Think of it like this: why should people care about your rebranding? Always plan your promotional campaigns in a way that gives a solid answer to that question. 

You should: 

1. Clearly state why you needed to rebrand – articulate how this transformation will help your company and your target audiences. 

2. Build anticipation – start dropping hints weeks before the event and promote your brand messages with attention-grabbing content. Plan a social media posting strategy that will slowly introduce the rebranded logo and messages to your target audiences. Do not reveal everything, and reserve some mystery about the final branding for launch day. Involve influencers and publications that will cover your rebrand from different angles and help create buzz.

3. Create eye-catching and visual press releases – Do not just send out random press releases and pray that someone will pick up your story. Pitch directly to people who are most likely to be interested in your story and design them in a way that would be easy for journalists to share.

You could also consider a soft launch. That way, you can see how people react to your new brand story and get their feedback. This might help you spot possible problems on time and fix them before your actual launch. 

For example, when Dunkin’ Donuts decided to rebrand and drop “Donuts” from its name, they tested the waters by changing the name of a store in Quincy, Massachusetts in late 2017. The following year, they rolled out the change to 50 more locations.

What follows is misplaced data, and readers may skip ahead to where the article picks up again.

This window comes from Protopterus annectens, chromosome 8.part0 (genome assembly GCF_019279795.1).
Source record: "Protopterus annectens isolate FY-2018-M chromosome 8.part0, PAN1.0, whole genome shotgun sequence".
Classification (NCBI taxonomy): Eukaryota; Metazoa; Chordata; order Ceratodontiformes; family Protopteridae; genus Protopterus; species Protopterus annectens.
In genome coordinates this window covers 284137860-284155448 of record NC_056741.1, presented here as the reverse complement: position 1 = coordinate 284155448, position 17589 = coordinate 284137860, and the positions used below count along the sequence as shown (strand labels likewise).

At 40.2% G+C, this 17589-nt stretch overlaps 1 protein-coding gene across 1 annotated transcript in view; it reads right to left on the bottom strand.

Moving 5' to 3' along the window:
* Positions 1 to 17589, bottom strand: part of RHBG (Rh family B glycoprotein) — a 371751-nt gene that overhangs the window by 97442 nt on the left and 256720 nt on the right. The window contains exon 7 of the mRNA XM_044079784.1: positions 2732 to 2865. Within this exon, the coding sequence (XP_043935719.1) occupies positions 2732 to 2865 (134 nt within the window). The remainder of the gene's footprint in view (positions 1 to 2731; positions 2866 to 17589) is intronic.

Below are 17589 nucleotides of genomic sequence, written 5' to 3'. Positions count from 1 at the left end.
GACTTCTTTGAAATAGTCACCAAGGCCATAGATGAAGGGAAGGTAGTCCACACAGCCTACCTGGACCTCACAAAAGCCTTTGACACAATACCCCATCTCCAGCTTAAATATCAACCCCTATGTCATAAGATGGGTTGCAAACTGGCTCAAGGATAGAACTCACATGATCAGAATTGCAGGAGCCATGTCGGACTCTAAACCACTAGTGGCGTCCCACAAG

Rebranding campaign example from Dunkin’ Donuts


Although Dunkin’ faced a good amount of backlash from customers, after a year of testing, it decided to move forward with the rebranding because the company had a well-thought-out strategy that aimed to position the company as a lifestyle brand. Dunkin’ wanted to let everyone know that the company had evolved and moved beyond just coffee and donuts.


Prepare enough content for post-rebranding 

You might think that launch day is the pinnacle of your rebranding efforts, but the truth is that your new brand story is only starting. Continue to promote your new brand through a timely and well-thought-out content strategy. Your main goal is to increase retention of your new brand visuals and messages and generate new leads that will help your business grow.

Rebranding gives you the opportunity to find your brand voice and start compellingly communicating with your audiences. Social media is your friend, and when planning your content strategy, you should consider creating content in all formats, including text, images, GIFs, audio (think podcasts), promotional videos, etc. 

Survicate’s efforts serve as a great example of a successful rebranding campaign that revolved around the change of product positioning and involved storytelling in the process. First, it was a website survey software used mainly by marketers. Then, it became a collaborative customer experience platform used by any team for any use case related to customer feedback or customer experience. The rebranding simply had to bring the brand up to date with what the product is now.

Successful rebranding campaign example from Survicate


If you are expanding internationally or already covering other markets, make sure all your content gets correctly translated into the languages of those communities. It is not necessary to be active on all social media channels. Find where your target audiences are most active and focus on the platforms that bring you the most engagement.


Feeling inspired by the successful rebranding campaigns yet? 

Always remember that branding mainly exists in people’s minds. Our brain connects the dots between symbols, colors, and messages and creates a brand image that we instantly think about when a business is mentioned. A change in any of those brand identifiers should be introduced slowly and with good reasoning, so people can accept the rebranding and see the value in it.

Regardless of whether your business is going through a partial or total rebranding, you should always aim towards creating a strong brand image that people cannot ignore.


Cover photo by Faizur Rehman